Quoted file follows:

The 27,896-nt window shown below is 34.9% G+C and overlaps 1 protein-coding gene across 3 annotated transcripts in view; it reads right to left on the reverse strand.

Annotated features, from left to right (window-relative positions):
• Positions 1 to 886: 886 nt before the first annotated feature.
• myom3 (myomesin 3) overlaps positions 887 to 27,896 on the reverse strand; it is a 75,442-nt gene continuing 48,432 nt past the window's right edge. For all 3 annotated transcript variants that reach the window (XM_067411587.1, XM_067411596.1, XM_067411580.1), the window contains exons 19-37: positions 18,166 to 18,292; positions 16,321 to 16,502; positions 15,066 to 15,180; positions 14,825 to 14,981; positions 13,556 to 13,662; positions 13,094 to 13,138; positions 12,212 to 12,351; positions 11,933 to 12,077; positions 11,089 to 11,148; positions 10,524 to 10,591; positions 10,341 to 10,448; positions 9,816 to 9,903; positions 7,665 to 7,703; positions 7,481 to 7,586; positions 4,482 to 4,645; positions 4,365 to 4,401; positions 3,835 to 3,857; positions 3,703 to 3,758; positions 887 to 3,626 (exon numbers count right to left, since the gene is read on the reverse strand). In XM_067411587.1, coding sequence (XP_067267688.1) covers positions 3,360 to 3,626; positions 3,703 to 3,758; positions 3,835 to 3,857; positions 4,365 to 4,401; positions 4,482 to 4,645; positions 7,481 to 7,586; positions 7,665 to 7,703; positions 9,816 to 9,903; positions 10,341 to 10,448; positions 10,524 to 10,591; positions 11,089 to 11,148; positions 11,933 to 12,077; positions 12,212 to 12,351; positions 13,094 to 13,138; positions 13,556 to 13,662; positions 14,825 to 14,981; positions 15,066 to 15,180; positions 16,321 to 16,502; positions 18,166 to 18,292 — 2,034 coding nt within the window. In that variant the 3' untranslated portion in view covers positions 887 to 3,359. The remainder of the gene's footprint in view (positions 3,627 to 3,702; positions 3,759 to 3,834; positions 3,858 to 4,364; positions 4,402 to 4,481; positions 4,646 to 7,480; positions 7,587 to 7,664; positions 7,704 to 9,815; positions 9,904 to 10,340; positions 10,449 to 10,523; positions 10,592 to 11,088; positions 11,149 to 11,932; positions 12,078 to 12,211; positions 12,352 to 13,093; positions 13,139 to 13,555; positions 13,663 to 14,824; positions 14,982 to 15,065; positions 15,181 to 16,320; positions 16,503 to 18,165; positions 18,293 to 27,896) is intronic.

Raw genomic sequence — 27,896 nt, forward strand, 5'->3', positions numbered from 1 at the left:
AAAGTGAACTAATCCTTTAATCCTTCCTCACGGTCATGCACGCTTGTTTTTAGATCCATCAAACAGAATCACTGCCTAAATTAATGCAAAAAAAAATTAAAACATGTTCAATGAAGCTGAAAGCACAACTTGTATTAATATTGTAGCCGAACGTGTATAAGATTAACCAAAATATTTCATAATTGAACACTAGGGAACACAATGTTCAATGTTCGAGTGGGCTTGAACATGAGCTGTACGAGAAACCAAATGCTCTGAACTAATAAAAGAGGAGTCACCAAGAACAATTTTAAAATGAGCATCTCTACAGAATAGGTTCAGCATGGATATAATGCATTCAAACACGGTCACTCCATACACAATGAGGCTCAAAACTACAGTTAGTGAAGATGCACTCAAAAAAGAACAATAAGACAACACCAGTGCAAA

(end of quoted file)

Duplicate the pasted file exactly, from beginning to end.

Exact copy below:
The 27,896-nt window shown below is 34.9% G+C and overlaps 1 protein-coding gene across 3 annotated transcripts in view; it reads right to left on the reverse strand.

Annotated features, from left to right (window-relative positions):
• Positions 1 to 886: 886 nt before the first annotated feature.
• myom3 (myomesin 3) overlaps positions 887 to 27,896 on the reverse strand; it is a 75,442-nt gene continuing 48,432 nt past the window's right edge. For all 3 annotated transcript variants that reach the window (XM_067411587.1, XM_067411596.1, XM_067411580.1), the window contains exons 19-37: positions 18,166 to 18,292; positions 16,321 to 16,502; positions 15,066 to 15,180; positions 14,825 to 14,981; positions 13,556 to 13,662; positions 13,094 to 13,138; positions 12,212 to 12,351; positions 11,933 to 12,077; positions 11,089 to 11,148; positions 10,524 to 10,591; positions 10,341 to 10,448; positions 9,816 to 9,903; positions 7,665 to 7,703; positions 7,481 to 7,586; positions 4,482 to 4,645; positions 4,365 to 4,401; positions 3,835 to 3,857; positions 3,703 to 3,758; positions 887 to 3,626 (exon numbers count right to left, since the gene is read on the reverse strand). In XM_067411587.1, coding sequence (XP_067267688.1) covers positions 3,360 to 3,626; positions 3,703 to 3,758; positions 3,835 to 3,857; positions 4,365 to 4,401; positions 4,482 to 4,645; positions 7,481 to 7,586; positions 7,665 to 7,703; positions 9,816 to 9,903; positions 10,341 to 10,448; positions 10,524 to 10,591; positions 11,089 to 11,148; positions 11,933 to 12,077; positions 12,212 to 12,351; positions 13,094 to 13,138; positions 13,556 to 13,662; positions 14,825 to 14,981; positions 15,066 to 15,180; positions 16,321 to 16,502; positions 18,166 to 18,292 — 2,034 coding nt within the window. In that variant the 3' untranslated portion in view covers positions 887 to 3,359. The remainder of the gene's footprint in view (positions 3,627 to 3,702; positions 3,759 to 3,834; positions 3,858 to 4,364; positions 4,402 to 4,481; positions 4,646 to 7,480; positions 7,587 to 7,664; positions 7,704 to 9,815; positions 9,904 to 10,340; positions 10,449 to 10,523; positions 10,592 to 11,088; positions 11,149 to 11,932; positions 12,078 to 12,211; positions 12,352 to 13,093; positions 13,139 to 13,555; positions 13,663 to 14,824; positions 14,982 to 15,065; positions 15,181 to 16,320; positions 16,503 to 18,165; positions 18,293 to 27,896) is intronic.

Raw genomic sequence — 27,896 nt, forward strand, 5'->3', positions numbered from 1 at the left:
AAAGTGAACTAATCCTTTAATCCTTCCTCACGGTCATGCACGCTTGTTTTTAGATCCATCAAACAGAATCACTGCCTAAATTAATGCAAAAAAAAATTAAAACATGTTCAATGAAGCTGAAAGCACAACTTGTATTAATATTGTAGCCGAACGTGTATAAGATTAACCAAAATATTTCATAATTGAACACTAGGGAACACAATGTTCAATGTTCGAGTGGGCTTGAACATGAGCTGTACGAGAAACCAAATGCTCTGAACTAATAAAAGAGGAGTCACCAAGAACAATTTTAAAATGAGCATCTCTACAGAATAGGTTCAGCATGGATATAATGCATTCAAACACGGTCACTCCATACACAATGAGGCTCAAAACTACAGTTAGTGAAGATGCACTCAAAAAAGAACAATAAGACAACACCAGTGCAAA